Even though we frequently execute saccades, we perceive the external world as coherent and stable. An important mechanism of trans-saccadic perception is spatial remapping: the process of updating information across eye movements. Previous studies have indicated a right hemispheric dominance for spatial remapping, which has been proposed to translate into enhanced trans-saccadic memory for locations that are remapped into the right compared to the left hemisphere in healthy participants. Previous study designs suffered from several limitations, however (i.e. multiple eye movements had to be made instead of one, fixations were not controlled for, and ceiling effects were likely present). We therefore compared accuracy of trans-saccadic memory for central items after left- versus rightward eye movements, and secondary, for items that were remapped within the left versus right visual field. Participants memorized the location of a briefly presented item, made one saccade, and subsequently decided in what direction the item had shifted. We used a staircase to adjust task difficulty. Bayesian repeated measures ANOVAs were used to compare between left versus right eye movements and items in the left versus right visual field. We found most evidence against directional differences in trans-saccadic memory (BF10=0.23). We found some evidence suggestive of enhanced trans-saccadic memory for items that were remapped within the left compared to the right visual field (BF10=4.00). The latter result could be explained by a leftward spatial attention bias. As such, the hypothesized right hemispheric dominance for spatial remapping does not result in asymmetric trans-saccadic memory capacities in healthy participants.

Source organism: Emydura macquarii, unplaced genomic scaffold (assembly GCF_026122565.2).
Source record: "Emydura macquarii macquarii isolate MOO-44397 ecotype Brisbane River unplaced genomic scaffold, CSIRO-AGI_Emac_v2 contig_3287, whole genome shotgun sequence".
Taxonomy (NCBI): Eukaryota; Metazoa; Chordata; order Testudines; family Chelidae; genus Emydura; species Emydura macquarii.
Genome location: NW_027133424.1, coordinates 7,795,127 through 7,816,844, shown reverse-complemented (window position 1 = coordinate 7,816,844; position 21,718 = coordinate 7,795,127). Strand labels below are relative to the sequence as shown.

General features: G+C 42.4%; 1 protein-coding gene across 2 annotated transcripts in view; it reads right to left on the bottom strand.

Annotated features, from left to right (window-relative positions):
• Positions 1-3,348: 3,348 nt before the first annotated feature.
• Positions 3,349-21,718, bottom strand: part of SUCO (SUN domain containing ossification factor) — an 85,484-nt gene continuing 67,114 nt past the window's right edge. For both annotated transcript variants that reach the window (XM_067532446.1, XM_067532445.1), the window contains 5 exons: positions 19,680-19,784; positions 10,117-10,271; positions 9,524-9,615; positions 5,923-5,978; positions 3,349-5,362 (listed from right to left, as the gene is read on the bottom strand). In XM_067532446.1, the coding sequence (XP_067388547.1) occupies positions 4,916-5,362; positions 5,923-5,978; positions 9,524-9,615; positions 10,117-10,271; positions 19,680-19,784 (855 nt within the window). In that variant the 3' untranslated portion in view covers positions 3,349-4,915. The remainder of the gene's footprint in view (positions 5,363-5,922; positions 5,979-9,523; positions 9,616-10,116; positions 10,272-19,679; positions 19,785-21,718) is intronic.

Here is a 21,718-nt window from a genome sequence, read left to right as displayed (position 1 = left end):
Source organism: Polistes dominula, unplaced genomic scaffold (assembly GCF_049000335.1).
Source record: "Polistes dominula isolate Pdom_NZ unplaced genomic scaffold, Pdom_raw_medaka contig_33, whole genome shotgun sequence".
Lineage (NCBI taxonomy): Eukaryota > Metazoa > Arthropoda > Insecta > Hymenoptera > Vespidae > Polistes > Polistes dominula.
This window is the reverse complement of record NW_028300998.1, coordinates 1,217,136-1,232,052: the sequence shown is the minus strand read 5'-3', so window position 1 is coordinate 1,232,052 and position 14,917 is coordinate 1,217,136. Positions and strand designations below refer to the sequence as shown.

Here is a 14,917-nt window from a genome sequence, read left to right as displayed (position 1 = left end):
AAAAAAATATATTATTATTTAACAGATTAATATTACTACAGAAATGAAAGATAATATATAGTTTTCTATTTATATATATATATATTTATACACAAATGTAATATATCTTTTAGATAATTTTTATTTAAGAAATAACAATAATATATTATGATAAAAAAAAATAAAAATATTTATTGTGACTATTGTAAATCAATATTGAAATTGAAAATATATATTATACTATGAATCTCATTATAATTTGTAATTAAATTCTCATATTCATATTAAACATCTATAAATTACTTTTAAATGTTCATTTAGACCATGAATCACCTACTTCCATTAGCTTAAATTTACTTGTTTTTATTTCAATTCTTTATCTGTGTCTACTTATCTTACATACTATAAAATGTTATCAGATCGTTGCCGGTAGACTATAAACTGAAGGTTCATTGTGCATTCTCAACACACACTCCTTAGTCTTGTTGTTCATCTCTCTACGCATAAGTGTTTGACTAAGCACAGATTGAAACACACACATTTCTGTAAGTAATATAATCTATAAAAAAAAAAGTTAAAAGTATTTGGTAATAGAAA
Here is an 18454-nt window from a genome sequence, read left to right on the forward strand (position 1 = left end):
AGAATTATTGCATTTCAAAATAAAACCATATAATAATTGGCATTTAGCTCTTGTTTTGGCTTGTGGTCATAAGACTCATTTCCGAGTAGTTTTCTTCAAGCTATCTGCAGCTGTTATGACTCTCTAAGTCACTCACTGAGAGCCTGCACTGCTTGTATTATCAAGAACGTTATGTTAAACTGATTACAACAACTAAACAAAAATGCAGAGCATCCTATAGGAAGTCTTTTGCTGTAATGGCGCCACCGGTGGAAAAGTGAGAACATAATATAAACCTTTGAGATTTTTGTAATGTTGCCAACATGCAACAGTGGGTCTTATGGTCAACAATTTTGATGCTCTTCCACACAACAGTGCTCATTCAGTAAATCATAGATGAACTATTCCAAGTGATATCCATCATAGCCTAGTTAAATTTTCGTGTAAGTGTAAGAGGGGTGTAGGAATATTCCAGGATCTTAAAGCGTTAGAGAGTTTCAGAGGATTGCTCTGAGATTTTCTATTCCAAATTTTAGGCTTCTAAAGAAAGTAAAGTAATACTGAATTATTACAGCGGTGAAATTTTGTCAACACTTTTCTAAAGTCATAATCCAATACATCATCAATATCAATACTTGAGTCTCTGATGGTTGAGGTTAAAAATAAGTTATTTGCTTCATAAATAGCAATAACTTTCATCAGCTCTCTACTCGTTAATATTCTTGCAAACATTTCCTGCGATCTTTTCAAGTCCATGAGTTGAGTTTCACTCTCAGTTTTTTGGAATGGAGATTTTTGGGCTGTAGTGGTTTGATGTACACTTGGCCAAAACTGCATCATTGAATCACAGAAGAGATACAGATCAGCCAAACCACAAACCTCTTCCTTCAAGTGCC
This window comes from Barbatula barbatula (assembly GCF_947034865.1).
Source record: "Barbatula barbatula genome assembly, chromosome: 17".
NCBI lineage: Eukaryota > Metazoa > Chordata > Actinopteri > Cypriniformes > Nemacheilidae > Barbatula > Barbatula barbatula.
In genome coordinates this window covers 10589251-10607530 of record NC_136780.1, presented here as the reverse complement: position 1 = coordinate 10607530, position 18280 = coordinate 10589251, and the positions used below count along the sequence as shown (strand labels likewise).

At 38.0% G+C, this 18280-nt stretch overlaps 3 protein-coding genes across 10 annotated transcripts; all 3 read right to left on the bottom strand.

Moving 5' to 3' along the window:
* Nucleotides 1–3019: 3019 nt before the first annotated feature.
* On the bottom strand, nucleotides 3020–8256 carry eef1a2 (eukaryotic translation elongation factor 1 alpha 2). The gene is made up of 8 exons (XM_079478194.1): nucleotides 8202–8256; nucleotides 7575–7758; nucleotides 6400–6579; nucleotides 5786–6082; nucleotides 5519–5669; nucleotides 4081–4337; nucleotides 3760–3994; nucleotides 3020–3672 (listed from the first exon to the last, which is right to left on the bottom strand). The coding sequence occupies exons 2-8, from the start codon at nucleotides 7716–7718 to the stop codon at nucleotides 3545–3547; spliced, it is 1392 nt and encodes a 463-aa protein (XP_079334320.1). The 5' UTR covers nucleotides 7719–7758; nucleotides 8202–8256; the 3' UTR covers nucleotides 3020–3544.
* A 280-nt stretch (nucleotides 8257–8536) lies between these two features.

|Number of pages||7|
|Early online date||26 Jan 2019|
|Publication status||Published - 4 Mar 2019|